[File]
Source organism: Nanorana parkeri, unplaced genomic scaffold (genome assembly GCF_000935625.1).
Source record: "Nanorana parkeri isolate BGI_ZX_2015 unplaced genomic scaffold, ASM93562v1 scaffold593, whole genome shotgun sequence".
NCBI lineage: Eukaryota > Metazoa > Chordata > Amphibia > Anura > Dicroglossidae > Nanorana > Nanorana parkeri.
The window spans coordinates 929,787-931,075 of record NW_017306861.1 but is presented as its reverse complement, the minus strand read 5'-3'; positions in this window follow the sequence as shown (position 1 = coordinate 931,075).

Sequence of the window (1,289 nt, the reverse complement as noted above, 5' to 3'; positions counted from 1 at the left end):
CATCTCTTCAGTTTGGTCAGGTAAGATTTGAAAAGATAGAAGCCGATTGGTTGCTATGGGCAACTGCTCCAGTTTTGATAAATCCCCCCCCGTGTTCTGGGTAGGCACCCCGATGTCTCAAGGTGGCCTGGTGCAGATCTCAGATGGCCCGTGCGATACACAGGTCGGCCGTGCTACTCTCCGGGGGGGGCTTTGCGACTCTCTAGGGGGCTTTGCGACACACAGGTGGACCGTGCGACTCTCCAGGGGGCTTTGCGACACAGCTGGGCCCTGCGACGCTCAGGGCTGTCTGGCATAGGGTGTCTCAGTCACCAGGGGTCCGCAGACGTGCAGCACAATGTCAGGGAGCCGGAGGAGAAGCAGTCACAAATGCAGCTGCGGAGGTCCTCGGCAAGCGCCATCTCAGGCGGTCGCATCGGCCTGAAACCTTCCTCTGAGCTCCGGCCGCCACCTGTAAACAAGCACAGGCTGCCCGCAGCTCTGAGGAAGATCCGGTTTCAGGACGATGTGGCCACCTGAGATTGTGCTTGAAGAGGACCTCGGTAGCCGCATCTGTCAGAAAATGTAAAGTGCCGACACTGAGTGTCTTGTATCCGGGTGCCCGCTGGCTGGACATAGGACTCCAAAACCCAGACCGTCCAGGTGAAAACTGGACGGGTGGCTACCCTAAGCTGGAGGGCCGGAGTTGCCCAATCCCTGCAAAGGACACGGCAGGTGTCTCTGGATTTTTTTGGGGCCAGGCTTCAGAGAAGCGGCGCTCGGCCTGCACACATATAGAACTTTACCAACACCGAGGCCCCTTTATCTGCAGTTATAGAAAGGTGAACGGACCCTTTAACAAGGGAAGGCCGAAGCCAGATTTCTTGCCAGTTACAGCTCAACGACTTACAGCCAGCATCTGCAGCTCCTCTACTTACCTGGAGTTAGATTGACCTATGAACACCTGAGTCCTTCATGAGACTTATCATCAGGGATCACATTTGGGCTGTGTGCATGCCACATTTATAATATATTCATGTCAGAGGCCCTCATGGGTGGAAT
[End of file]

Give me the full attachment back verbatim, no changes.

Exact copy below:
Source organism: Nanorana parkeri, unplaced genomic scaffold (genome assembly GCF_000935625.1).
Source record: "Nanorana parkeri isolate BGI_ZX_2015 unplaced genomic scaffold, ASM93562v1 scaffold593, whole genome shotgun sequence".
NCBI lineage: Eukaryota > Metazoa > Chordata > Amphibia > Anura > Dicroglossidae > Nanorana > Nanorana parkeri.
The window spans coordinates 929,787-931,075 of record NW_017306861.1 but is presented as its reverse complement, the minus strand read 5'-3'; positions in this window follow the sequence as shown (position 1 = coordinate 931,075).

Sequence of the window (1,289 nt, the reverse complement as noted above, 5' to 3'; positions counted from 1 at the left end):
CATCTCTTCAGTTTGGTCAGGTAAGATTTGAAAAGATAGAAGCCGATTGGTTGCTATGGGCAACTGCTCCAGTTTTGATAAATCCCCCCCCGTGTTCTGGGTAGGCACCCCGATGTCTCAAGGTGGCCTGGTGCAGATCTCAGATGGCCCGTGCGATACACAGGTCGGCCGTGCTACTCTCCGGGGGGGGCTTTGCGACTCTCTAGGGGGCTTTGCGACACACAGGTGGACCGTGCGACTCTCCAGGGGGCTTTGCGACACAGCTGGGCCCTGCGACGCTCAGGGCTGTCTGGCATAGGGTGTCTCAGTCACCAGGGGTCCGCAGACGTGCAGCACAATGTCAGGGAGCCGGAGGAGAAGCAGTCACAAATGCAGCTGCGGAGGTCCTCGGCAAGCGCCATCTCAGGCGGTCGCATCGGCCTGAAACCTTCCTCTGAGCTCCGGCCGCCACCTGTAAACAAGCACAGGCTGCCCGCAGCTCTGAGGAAGATCCGGTTTCAGGACGATGTGGCCACCTGAGATTGTGCTTGAAGAGGACCTCGGTAGCCGCATCTGTCAGAAAATGTAAAGTGCCGACACTGAGTGTCTTGTATCCGGGTGCCCGCTGGCTGGACATAGGACTCCAAAACCCAGACCGTCCAGGTGAAAACTGGACGGGTGGCTACCCTAAGCTGGAGGGCCGGAGTTGCCCAATCCCTGCAAAGGACACGGCAGGTGTCTCTGGATTTTTTTGGGGCCAGGCTTCAGAGAAGCGGCGCTCGGCCTGCACACATATAGAACTTTACCAACACCGAGGCCCCTTTATCTGCAGTTATAGAAAGGTGAACGGACCCTTTAACAAGGGAAGGCCGAAGCCAGATTTCTTGCCAGTTACAGCTCAACGACTTACAGCCAGCATCTGCAGCTCCTCTACTTACCTGGAGTTAGATTGACCTATGAACACCTGAGTCCTTCATGAGACTTATCATCAGGGATCACATTTGGGCTGTGTGCATGCCACATTTATAATATATTCATGTCAGAGGCCCTCATGGGTGGAAT